he first time my travel companion had French fries in Paris, she looked at me wide-eyed and exclaimed, “These are the best French fries I have ever eaten!”
“Ya think?” I shot back. “I mean, they did invent them.”
We had just made the climb to the dome of the Basilica Sacre Coeur, which gave us a beautiful view of the city. We were hungry and thirsty so we stopped at the first place along our path, which happened to be a touristy café in the shadow of the basilica, with red-and-white tablecloths and a prix fixe menu of basic bistro fare.
I don’t even remember what else we ate that late October day. I do remember washing it all down with a beer before we continued our spiral trek down the hill, stopping to look at clothes in the fashionable boutiques along the way.
Dining in Paris can turn mundane if you look no further than the bistros, corner tabacs, and sidewalk caèes that conveniently dot the city. It can be tedious. Even the waiters and waitresses have a sameness about them — so many starched white shirts and pressed black pants.
You also discover quickly that the bread served at most sidewalk bistros is a bit stale, and served without butter. Many places stick to traditional, if not clichéd, stock-in-trade menus: steak frites, coq au vin, moules molinaire, salade nicoise. The waitstaff love pushing the entrecote when sometimes all you want is a croquet monsieur and a beer. My travel companion was quick to notice this though it was her first trip to Paris.
We had a cassoulet at La Factoire Saint-Amour near Pere Lachaise Cemetery, our first day in the city. After a long walk through the Musee D’Orsay, we rested our heels at the Brasserie Les Deux Palais across from the Palais de Justice before attending a vespers concert at Notre Dame. We had a hearty meal of menu standards – French onion soup, quiche, salad.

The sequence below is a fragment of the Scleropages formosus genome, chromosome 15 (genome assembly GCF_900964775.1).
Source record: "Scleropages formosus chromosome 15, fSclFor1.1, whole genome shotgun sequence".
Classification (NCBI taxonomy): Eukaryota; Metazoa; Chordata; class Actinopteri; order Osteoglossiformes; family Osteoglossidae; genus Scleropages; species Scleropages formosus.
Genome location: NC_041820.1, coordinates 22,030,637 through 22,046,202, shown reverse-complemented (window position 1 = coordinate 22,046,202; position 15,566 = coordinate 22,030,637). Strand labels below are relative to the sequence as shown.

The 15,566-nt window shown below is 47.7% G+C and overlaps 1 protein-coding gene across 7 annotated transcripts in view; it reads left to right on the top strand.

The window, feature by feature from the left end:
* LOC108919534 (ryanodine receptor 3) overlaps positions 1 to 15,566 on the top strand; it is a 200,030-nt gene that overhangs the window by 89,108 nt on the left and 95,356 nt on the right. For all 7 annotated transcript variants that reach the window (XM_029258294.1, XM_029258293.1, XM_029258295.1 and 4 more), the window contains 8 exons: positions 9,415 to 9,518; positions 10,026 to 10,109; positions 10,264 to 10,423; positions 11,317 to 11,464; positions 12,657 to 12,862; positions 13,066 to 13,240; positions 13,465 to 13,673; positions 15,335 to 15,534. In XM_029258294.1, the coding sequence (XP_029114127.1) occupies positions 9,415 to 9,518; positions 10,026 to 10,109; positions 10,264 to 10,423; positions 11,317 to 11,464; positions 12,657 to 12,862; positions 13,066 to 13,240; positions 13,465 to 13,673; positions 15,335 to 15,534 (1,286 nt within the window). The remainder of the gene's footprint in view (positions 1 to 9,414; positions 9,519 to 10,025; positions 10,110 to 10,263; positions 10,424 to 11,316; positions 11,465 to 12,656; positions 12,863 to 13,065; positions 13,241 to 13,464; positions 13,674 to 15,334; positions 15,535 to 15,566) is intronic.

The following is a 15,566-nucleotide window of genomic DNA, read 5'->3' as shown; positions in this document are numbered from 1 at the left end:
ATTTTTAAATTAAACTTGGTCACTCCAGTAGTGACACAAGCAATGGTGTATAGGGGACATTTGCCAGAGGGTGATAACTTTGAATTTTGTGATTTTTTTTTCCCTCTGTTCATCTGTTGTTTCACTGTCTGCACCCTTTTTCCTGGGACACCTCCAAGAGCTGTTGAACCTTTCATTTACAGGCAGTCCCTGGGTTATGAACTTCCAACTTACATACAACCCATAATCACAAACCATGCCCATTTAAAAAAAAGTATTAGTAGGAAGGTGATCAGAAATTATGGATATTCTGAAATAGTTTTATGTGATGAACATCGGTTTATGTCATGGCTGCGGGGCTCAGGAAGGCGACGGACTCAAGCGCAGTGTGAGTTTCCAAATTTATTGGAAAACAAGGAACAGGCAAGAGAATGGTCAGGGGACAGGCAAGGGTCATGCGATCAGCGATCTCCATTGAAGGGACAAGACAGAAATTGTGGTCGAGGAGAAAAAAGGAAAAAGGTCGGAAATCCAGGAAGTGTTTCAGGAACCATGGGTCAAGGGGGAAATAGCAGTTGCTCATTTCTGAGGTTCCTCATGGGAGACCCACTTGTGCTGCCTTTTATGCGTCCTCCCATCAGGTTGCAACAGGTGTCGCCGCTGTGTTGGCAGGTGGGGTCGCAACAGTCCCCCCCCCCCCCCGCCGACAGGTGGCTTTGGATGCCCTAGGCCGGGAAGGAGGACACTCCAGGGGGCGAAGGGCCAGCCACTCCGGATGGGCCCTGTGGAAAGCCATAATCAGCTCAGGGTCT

Later that evening, we ate at Le Petit Pont on Rue de Bucherie. The atmosphere was memorable, with French and Russian gangsters casing the joint, bodyguards hovering over their bosses, and a chanteuse in a pixie haircut belting out French pop tunes from a bygone era. It was a place where the waiters ignored you unless you spoke French.
On our third day in the city, my companion remarked that while we had eaten some satisfying meals, none had been remarkable. She had her heart set on some fantastic five-course dinner at a three-star restaurant, and all we’d eaten was bistro food, the quotidian fast food of Parisian life.
This was her first Parisian visit, and she wanted something special, something fitting to the occasion.
So, after some research on le Google, we settled on a place near Montmartre, Le Potager du Pere Thierry. It was highly rated with an intriguing farm-to-table menu.
But when we arrived, this quaint but cramped restaurant on Rue des Trois Freres was packed. The owner recommended their sister restaurant up the same street, La Vache et Le Cuisinier.
The moment we stepped through the door, we were enveloped in the sound of clinking glasses and lively banter and intoxicated by the heady aromas coming from the kitchen. The hostess and waitress couldn’t have been nicer.
We settled into a table near the back of the restaurant and poured over the menu. So many mouth-watering options. I decided on the lamb. My friend chose the quail. We washed it all down with an exquisite Bordeaux. We finished off with crème brûlée and chocolat fondant.
Walking around outside, taking in the lovely Montmartre fall evening, my companion took a deep breath and sighed with satisfaction.
“It all looks so French!” she said with great delight. But some things, apparently, one can never get in Paris.
We were walking around Le Marais after our Italian dinner and thought it would be nice to have dessert. We came upon a fondue place with a stone-walled grotto downstairs.
Our waiter led us to a small table, but when we explained to the stuffy, Gallic server that we merely wanted dessert, a look of sheer horror crossed his pinched features. “It is not possible,” he said, spitting the words out in a haughty tone. “This is for dinner, only.”
“But you have dessert on the menu,” I said. Look, chocolat fondue.
“No,” he repeated. “It is not possible.”
Crestfallen, slightly embarrassed, and very disappointed, we got up from our table, walked up the stairs leading out of the grotto, and pushed out into the night air amid the hustling and bustling tourists.
“Ah, Paris,” my companion said, suddenly a seasoned and weary traveler. “So typical.”